Todung Mulia Lubis, the Indonesian lawyer and human rights activist, told me that there are some 26 separate provisions within the Indonesian criminal Code that allow for incarceration for an act of expression. Indonesia has no shortage of laws; in fact laws are routinely passed with the lawmakers openly admitting that they are there to appease vocal minorities, but we are not to worry, because the laws will neither be enforced nor complied with.
In the aftermath of the enactment of Indonesia’s wide sweeping anti-pornography law, when I asked Andi Malarenging, at the time the presidential spokesman for domestic affairs, about the possible impact on art and Indonesian traditional dance, acknowledged that there was room, given the language of the law, for clamping down on these things, but there was nothing to worry about, as the law would never be applied to those things. For Andi, a law that one can simply ignore but whose existence appeases hard-line religious zealots is a good law.
Of course within a week, a provincial governor on Java shut down and banned performances of the traditional jaipong because he found them “provocative”.
Since then, banning books in Indonesia for political content has become routine. Not wishing to “confuse” Indonesians with alternative views and interpretations of history, the military has waded in and banned several books that paint the TNI in a bad light; this has led to a pissing contest with the Attorney General’s office who insists that under the constitution it is the only body with authority to ban literature.
As well there was a minor tempest at the production of a feature film called Balibo. This film, produced in Australia, starring and co-produced by America actor Anthony LaPaglia recounts the story of the deaths of five Australian television journalists during the invasion prior to Indonesia’s occupation of what is now Timor Leste. The Indonesian official position after a cursory “investigation” is that the young journalists were caught in a crossfire and were unfortunate and unintended collateral damage. The film, thoroughly researched, with the stories of some 8,000 witnesses used to reconstruct the events, tells how the journalists were deliberately targeted and murdered in cold blood by TNI soldier at the orders of senior officers.
Balibo, of course, was not permitted to be screened at the Jakarta International film Festival and was not granted a permit for any public screenings. The censor once again determined that the film could “confuse” Indonesians. Despite this, the Alliance of Independent Journalists held a public screening and The Jakarta Foreign Correspondents Club made an open secret of the fact that they could probably help interested people find a good copy of the film, having been in contact with the producers who gave them permission to distribute the picture, even through unconventional underground channels. Anybody who’s interested in what is a very good movie in its own right may feel free to contact via my blog; I can probably fix you up with an authorized copy.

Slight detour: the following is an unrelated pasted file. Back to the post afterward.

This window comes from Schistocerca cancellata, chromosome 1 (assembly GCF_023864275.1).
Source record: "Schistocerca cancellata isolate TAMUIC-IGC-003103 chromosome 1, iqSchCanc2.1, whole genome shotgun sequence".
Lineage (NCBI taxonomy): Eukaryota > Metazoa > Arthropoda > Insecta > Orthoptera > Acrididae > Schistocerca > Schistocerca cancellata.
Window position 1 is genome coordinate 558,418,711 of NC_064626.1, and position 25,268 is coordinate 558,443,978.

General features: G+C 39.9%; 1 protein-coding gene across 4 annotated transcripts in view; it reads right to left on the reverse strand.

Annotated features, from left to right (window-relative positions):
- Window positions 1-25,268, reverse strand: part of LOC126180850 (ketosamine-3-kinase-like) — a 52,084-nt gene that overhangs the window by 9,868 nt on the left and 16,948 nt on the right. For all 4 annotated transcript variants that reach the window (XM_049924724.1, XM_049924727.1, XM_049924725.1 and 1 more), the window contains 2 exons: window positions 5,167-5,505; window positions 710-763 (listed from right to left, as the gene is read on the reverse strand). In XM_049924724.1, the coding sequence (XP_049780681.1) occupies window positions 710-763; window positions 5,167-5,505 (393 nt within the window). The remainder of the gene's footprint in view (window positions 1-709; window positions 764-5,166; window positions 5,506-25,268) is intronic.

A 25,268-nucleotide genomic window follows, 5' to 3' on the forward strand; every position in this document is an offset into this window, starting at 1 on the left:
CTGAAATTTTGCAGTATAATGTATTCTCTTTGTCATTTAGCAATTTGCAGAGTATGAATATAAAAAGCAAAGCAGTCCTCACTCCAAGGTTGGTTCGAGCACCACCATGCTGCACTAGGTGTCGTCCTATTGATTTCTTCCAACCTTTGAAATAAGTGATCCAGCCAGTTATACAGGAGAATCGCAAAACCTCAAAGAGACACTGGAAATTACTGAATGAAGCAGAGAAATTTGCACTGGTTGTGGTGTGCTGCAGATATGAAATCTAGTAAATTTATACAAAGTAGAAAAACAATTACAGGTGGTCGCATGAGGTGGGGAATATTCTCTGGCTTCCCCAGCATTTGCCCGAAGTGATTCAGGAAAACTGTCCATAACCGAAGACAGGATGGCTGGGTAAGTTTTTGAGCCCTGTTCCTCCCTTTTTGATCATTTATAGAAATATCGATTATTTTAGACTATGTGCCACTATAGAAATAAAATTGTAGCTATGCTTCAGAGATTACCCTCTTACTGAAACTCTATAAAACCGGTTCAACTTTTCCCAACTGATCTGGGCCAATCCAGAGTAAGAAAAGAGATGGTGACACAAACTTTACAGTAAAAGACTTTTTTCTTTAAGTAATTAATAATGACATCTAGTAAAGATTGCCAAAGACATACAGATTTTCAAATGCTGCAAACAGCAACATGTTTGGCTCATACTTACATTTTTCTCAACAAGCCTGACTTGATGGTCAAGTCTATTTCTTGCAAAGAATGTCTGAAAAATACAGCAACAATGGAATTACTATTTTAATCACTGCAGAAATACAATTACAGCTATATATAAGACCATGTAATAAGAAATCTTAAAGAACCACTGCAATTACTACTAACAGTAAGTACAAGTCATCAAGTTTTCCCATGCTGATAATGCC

As 2010 gets started, there is serious concern that freedom of speech, freedom of the press, and the general entitlement of Indonesians to be permitted to see and judge alternative and unapproved versions of history and not exclusively governmental approved ideas has become increasingly curtailed. Human rights in Indonesia in this area has begun to retreat in a retrograde action to the days of Soeharto, with the unreconstructed forces holding sway over the open exchange and discussion of historical and intellectual ideas.
So while some advances have been made toward democratic government, the old paradigm of the government forces controlling that which Indonesian see, and are free to discuss and think about has actually gone backwards. Unless a concerted effort on the part of the grassroots and the organisations acting as watchdogs over this pillar of democracy take a strong stance against the incremental erosion of Indonesian’s right to freedom of the press, democracy in Indonesia is little more than an empty label and the country’s human rights are suspect at best, and non-existent at worst.